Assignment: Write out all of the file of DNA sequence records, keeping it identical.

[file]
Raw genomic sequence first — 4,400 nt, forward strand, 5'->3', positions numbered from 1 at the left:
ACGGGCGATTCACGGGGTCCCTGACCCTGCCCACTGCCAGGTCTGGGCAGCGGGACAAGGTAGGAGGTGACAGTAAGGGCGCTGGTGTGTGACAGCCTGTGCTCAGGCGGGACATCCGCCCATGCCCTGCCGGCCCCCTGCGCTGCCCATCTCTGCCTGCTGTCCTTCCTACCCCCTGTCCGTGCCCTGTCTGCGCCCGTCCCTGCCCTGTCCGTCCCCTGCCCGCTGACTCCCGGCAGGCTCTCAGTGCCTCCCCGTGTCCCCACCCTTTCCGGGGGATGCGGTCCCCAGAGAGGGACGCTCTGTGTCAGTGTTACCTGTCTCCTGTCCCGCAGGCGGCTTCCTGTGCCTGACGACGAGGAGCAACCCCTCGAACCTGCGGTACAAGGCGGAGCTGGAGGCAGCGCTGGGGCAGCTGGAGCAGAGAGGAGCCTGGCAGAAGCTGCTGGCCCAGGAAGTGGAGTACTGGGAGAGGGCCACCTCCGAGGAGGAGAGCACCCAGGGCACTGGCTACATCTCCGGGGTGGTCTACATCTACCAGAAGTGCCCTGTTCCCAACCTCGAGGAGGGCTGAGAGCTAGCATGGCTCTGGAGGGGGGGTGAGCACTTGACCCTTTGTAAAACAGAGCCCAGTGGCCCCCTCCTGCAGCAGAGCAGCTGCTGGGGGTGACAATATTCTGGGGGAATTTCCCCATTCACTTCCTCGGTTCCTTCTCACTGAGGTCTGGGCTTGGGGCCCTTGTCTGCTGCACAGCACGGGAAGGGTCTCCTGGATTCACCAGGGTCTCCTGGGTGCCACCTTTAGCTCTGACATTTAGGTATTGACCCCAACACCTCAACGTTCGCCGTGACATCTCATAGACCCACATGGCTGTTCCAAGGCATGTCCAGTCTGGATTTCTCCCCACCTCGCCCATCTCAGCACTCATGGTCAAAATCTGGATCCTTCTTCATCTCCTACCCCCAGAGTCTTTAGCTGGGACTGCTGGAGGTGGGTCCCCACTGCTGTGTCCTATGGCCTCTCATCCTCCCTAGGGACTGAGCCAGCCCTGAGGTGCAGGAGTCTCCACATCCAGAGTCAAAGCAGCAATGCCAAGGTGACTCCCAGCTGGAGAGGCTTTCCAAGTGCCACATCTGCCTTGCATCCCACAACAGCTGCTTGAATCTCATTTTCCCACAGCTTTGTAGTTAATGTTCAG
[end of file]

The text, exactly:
Raw genomic sequence first — 4,400 nt, forward strand, 5'->3', positions numbered from 1 at the left:
ACGGGCGATTCACGGGGTCCCTGACCCTGCCCACTGCCAGGTCTGGGCAGCGGGACAAGGTAGGAGGTGACAGTAAGGGCGCTGGTGTGTGACAGCCTGTGCTCAGGCGGGACATCCGCCCATGCCCTGCCGGCCCCCTGCGCTGCCCATCTCTGCCTGCTGTCCTTCCTACCCCCTGTCCGTGCCCTGTCTGCGCCCGTCCCTGCCCTGTCCGTCCCCTGCCCGCTGACTCCCGGCAGGCTCTCAGTGCCTCCCCGTGTCCCCACCCTTTCCGGGGGATGCGGTCCCCAGAGAGGGACGCTCTGTGTCAGTGTTACCTGTCTCCTGTCCCGCAGGCGGCTTCCTGTGCCTGACGACGAGGAGCAACCCCTCGAACCTGCGGTACAAGGCGGAGCTGGAGGCAGCGCTGGGGCAGCTGGAGCAGAGAGGAGCCTGGCAGAAGCTGCTGGCCCAGGAAGTGGAGTACTGGGAGAGGGCCACCTCCGAGGAGGAGAGCACCCAGGGCACTGGCTACATCTCCGGGGTGGTCTACATCTACCAGAAGTGCCCTGTTCCCAACCTCGAGGAGGGCTGAGAGCTAGCATGGCTCTGGAGGGGGGGTGAGCACTTGACCCTTTGTAAAACAGAGCCCAGTGGCCCCCTCCTGCAGCAGAGCAGCTGCTGGGGGTGACAATATTCTGGGGGAATTTCCCCATTCACTTCCTCGGTTCCTTCTCACTGAGGTCTGGGCTTGGGGCCCTTGTCTGCTGCACAGCACGGGAAGGGTCTCCTGGATTCACCAGGGTCTCCTGGGTGCCACCTTTAGCTCTGACATTTAGGTATTGACCCCAACACCTCAACGTTCGCCGTGACATCTCATAGACCCACATGGCTGTTCCAAGGCATGTCCAGTCTGGATTTCTCCCCACCTCGCCCATCTCAGCACTCATGGTCAAAATCTGGATCCTTCTTCATCTCCTACCCCCAGAGTCTTTAGCTGGGACTGCTGGAGGTGGGTCCCCACTGCTGTGTCCTATGGCCTCTCATCCTCCCTAGGGACTGAGCCAGCCCTGAGGTGCAGGAGTCTCCACATCCAGAGTCAAAGCAGCAATGCCAAGGTGACTCCCAGCTGGAGAGGCTTTCCAAGTGCCACATCTGCCTTGCATCCCACAACAGCTGCTTGAATCTCATTTTCCCACAGCTTTGTAGTTAATGTTCAG